Peter Burge

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Peter John Parnell Burge, cricketer: born Brisbane, Queensland 17 May 1932; died Brisbane 5 October 2001.

According to one England cricket captain, Peter Burge was "one big hunk of muscle". In his time, 1952-67, he was one of the most feared and respected middle-order batsmen in world cricket, a tall, powerful right-hander with a good defensive technique, unlimited patience and the ability, given the signal, to score very quickly, driving and hooking the best bowling to be found anywhere.

He was born of a cricketing family in Kangaroo Point, Brisbane, and made his début for Queensland at the age of 21, scoring 54 and 46 against South Australia when runs were at a premium. The following season his maiden century came against the strong New South Wales attack and won his "baggy green" in the last Test of the 1954-55 series in Sydney against England. His first touch of the ball was to catch Len Hutton at slip off Ray Lindwall. New South Wales was suffering severe flooding at the time and the Test lost the first three days to the wet at the Sydney Cricket Ground; there were few opportunities for further glory.

Burge was chosen for the tour of West Indies in 1955 and made the first century by an Australian in South America, 177 against British Guiana (now Guyana). The tour was fondly remembered for Ian Johnson's captaincy; he was an experienced pilot and on one occasion persuaded the pilot to allow him to take the controls during an inter- island flight. When the Australian Board heard of it they fired off an angry letter to the tour manager Jack Burge, Peter's father, pointing out the insurance risks.

Like most Australian batsmen, Peter Burge had only a moderate tour of England in 1956, the year of Jim Laker. He scored 35 not out in the second innings of the drawn Trent Bridge Test, reached 21 and 14 before falling to Brian Statham and Fred Trueman at Lord's, was twice a victim of Laker at Headingley, then lost his place to Ian Craig, thus missing the famous Old Trafford Test in which Laker took 19 wickets and England won by an innings and 170.

Back home Burge recovered his equilibrium with a huge 210 against Victoria in 1957 and was recalled to Australia's ranks for the tour of South Africa where he again had to face a master off-spinner in Hughie Tayfield, again losing his place to Craig after playing in the opening Test in Johannesburg.

Again he was restored, for the first Test against Peter May's visiting Englishmen in 1958-59, before being displaced this time by Norm O'Neill. He was a member of Richie Benaud's team that scored Australia's first victory in Pakistan in 1959, recovered his place for the third Test, but batted at number eight (to be fair, Benaud was at number nine). What Dwight Eisenhower, the first US president to view a Test match, thought of this extraordinary demotion is not recorded.

Burge recovered his place, at four or five, for the last two Tests of that series, making 35 and 60. He also made a late appearance in the next series, against Frank Worrell's West Indies in 1960-61, when his sequence in the last two Tests of 45, 49, 68 and 53 won his place for another tour of England the following summer. Again he had mixed fortunes on English turf but his 181 at the Oval guaranteed Australia from defeat and clinched a 2-1 win in the series. He played in three of the Tests against Ted Dexter's tourists in 1962-63, the prelude to his finest moment.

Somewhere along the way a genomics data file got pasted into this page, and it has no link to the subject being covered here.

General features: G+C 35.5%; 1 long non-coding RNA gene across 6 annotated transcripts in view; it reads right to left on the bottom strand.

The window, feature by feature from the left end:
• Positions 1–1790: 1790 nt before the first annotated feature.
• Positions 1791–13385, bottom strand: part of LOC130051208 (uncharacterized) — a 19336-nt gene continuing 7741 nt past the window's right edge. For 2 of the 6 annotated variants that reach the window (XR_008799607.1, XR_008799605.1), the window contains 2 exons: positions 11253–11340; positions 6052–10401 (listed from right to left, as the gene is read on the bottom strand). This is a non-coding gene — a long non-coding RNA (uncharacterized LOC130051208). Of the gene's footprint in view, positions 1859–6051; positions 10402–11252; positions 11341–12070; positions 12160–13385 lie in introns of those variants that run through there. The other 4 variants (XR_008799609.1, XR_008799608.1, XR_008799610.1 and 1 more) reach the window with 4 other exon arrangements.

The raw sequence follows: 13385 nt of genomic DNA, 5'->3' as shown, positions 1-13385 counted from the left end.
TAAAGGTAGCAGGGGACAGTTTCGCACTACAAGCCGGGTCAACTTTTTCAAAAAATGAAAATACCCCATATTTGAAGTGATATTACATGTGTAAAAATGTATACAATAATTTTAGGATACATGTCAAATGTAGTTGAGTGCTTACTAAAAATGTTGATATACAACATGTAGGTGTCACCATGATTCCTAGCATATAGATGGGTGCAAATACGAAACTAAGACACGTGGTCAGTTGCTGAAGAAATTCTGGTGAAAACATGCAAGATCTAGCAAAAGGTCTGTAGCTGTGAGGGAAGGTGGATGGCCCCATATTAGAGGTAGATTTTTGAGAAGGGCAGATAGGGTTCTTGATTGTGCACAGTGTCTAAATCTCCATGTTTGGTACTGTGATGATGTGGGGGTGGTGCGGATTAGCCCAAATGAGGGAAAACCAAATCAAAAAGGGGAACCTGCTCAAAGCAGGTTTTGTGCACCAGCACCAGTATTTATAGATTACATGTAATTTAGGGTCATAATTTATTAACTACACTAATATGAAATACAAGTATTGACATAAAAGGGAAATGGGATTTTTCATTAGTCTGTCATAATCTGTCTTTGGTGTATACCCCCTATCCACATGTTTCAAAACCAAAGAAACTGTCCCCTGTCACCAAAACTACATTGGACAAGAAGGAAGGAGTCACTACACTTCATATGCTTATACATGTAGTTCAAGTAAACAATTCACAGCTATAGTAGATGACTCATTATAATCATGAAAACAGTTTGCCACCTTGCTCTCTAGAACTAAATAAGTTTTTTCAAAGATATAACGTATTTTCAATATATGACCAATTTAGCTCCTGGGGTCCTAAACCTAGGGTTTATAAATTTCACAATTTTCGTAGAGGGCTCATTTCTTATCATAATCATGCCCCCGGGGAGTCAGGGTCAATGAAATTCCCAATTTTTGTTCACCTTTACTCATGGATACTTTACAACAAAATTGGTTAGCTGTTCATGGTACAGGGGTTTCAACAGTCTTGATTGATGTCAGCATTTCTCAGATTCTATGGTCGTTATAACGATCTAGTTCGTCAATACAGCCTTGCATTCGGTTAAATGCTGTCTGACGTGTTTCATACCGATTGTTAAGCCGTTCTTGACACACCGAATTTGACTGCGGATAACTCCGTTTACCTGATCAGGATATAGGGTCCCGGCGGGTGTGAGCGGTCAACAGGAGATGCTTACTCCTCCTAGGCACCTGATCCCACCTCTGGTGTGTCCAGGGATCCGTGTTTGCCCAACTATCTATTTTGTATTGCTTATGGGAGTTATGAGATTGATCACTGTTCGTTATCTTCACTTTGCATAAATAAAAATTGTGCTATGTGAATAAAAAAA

In July 1964, at Leeds, Australia were struggling against the spin of Fred Titmus when replying to England's 268. Burge, then 38 not out, was sent a message by his captain, Bobby Simpson, to counter-attack and when England took the new ball the first seven overs cost 42 runs. Burge went on to make 160 in a match in which the next highest score was 85, Australian won by seven wickets to record the only win of the series and thus retain the Ashes. Wisden said of him that tour: "He assumed the mantle of Neil Harvey as Australia's leading batsman." Dexter wrote of him:

(He) is the man I would most like to have in any team batting at number five or six when a cause was apparently lost because he might be just the man to turn the match entirely on his own. This obviously needs great technical skill and a stubborn will to survive but it takes a special level of resource and imagination to turn the tide single-handed as Peter Burge did more than once in his career.

Wisden was also to compare Burge's 160 at Leeds with Stan McCabe's 232 at Trent Bridge on 1938, an innings that Bradman always regarded as one of the greatest ever played. Dexter added:

We used to post a forward short leg to him when he first came in but woe betide the unfortunate fielder if the bowler pitched slightly short because no one was quicker to latch on to a full-blooded, cross-batted fore-arm smash than Peter Burge.

He played in 42 Tests, at an average of 38, and scored four Test centuries. His career average was 47 and included 38 centuries. He was a keen golfer, possessing a long, powerful drive, was a follower of trotting and pacing and remained connected to Queensland cricket throughout his life.

Derek Hodgson